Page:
Mary Livingston, 92; archivist revealed Nixon’s backdated documents
Mary Walton McCandlish Livingston, a federal archivist whose testimony before Congress revealed that President Nixon’s donated papers were improperly backdated, died March 23 in Alexandria, Va. She was 92 and had Alzheimer’s disease.
Livingston, a senior archivist in the Office of Presidential Libraries at the National Archives for 30 years, supervised work on Nixon’s early papers. In March 1970, while working with a manuscript dealer chosen by Nixon, she selected 1,176 boxes of personal papers that the president intended to donate to the nation.
For the record:
12:00 a.m. March 30, 2007 For The Record
Los Angeles Times Friday March 30, 2007 Home Edition Main News Part A Page 2 National Desk 2 inches; 65 words Type of Material: Correction
Livingston obituary: The obituary of archivist Mary Livingston in Tuesday’s California section stated that “in 1962, she returned to the National Archives to work on oral histories from the Johnson administration and to organize other presidential libraries.” Although she did return to work at the archives in 1962, she did not work on Johnson’s presidential archives at that time; Johnson didn’t take office until 1963.
A change in federal tax law would have prevented Nixon from taking a deduction for the donation. But the dealer prepared an affidavit that said Nixon donated his vice presidential papers a year earlier than he actually did, which gave the president a $450,000 tax break.
Public indignation at Nixon’s nonpayment of federal taxes led to a hearing before the Joint Committee on Internal Revenue Taxation. Livingston testified that the president could not have donated the papers in 1969 because the dealer asked her to select the papers a year later.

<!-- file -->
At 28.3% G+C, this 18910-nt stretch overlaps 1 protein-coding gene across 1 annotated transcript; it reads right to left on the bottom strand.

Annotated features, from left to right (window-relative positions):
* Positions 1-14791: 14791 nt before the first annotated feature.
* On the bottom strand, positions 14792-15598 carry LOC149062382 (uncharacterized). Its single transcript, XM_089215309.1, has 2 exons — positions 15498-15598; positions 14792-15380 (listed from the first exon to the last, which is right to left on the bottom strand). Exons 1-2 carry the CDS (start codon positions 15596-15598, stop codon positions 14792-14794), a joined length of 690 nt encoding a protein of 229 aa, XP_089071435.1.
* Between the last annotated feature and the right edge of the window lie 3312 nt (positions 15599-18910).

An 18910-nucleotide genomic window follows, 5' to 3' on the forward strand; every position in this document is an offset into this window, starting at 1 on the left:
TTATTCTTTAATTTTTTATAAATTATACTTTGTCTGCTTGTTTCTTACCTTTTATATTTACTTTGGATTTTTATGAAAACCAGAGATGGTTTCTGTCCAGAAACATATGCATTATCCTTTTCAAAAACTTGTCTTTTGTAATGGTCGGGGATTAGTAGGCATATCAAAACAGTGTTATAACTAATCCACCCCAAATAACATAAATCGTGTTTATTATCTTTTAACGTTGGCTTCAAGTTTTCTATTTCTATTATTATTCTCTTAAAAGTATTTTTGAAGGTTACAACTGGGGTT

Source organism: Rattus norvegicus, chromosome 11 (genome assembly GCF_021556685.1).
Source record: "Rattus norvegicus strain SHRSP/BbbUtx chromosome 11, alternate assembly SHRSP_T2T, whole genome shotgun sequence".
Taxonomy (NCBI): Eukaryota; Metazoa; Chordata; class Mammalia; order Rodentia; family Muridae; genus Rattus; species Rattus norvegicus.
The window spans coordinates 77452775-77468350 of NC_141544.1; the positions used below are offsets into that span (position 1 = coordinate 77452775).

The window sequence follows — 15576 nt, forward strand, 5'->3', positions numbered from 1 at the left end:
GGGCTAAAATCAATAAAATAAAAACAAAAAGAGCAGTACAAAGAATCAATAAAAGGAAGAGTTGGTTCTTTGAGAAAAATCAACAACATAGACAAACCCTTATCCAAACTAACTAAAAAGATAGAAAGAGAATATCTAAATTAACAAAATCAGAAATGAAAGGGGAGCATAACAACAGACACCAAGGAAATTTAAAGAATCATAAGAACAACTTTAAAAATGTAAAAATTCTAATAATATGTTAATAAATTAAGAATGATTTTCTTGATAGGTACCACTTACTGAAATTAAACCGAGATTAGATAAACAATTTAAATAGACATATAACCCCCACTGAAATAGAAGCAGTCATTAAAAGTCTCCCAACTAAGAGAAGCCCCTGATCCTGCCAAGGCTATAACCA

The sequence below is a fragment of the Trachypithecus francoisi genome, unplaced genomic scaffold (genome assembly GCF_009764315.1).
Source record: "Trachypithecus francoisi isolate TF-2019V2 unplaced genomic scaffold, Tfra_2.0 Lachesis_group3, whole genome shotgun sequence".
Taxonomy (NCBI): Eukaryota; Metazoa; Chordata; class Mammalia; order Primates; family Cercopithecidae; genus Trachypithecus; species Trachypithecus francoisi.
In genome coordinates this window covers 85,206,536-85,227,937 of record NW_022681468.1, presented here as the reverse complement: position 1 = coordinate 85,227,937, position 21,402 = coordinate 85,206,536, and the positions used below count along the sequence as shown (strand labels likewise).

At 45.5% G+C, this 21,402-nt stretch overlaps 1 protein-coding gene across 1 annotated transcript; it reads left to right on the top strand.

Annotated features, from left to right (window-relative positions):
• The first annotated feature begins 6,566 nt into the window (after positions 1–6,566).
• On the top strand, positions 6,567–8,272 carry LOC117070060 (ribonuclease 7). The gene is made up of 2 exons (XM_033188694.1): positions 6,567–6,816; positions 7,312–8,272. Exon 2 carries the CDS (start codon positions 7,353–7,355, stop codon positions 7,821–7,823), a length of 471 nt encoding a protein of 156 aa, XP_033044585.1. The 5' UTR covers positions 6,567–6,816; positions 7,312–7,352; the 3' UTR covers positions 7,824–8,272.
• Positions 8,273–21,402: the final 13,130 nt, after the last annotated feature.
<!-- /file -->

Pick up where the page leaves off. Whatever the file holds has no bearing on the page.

Reporter Mary McGrory’s Page One column in the Washington Star-News dubbed Livingston “A Proper Civil Servant.”
McGrory called her “a heroine ... a woman of conscience who cannot be stampeded ... by the mention of the White House.”
The dealer aroused her suspicions from the start, Livingston told the committee, when he wanted her to keep their interaction from her supervisor. She promptly filed a memo to her boss.
Three years later, when a newspaper story mentioned Nixon’s tax deductions, she wrote another memo, suggesting that investigators seek out the original deed of donation. Her testimony before Congress resulted in a 1974 ruling that the deduction was improper. She was also an important witness in the 1975 fraud trial of the manuscript dealer, who was convicted.
Livingston received an award from the Society of American Archivists for her “conscientious performance of duty.”
The incident was but a snippet in the long life of Livingston, who served as “a moral compass” for her family, one daughter said. She was born in Fairfax, Va., in 1914, part of a family that had been in Virginia for generations.
Livingston graduated from Sweet Briar College and returned to Fairfax to work for the county’s Chamber of Commerce.
She married in 1939 and left her National Archives job to raise her children and become active in community fundraising and civil rights work.
The Fairfax branch of the NAACP gave her a certificate in 1951 for her efforts on behalf of equal education for African American students. She worked on biracial church and PTA groups to keep the public schools operating during the period of “massive resistance” to court-ordered desegregation in the late 1950s.
In 1962, she returned to the National Archives to work on oral histories from the Johnson administration and to organize other presidential libraries. Later, she worked on authenticating the claims of Japanese internees after they were awarded reparations by the federal government in 1988.
Her husband, S. William Livingston, died in 1979.
Survivors include three children; 10 grandchildren; and 11 great-grandchildren.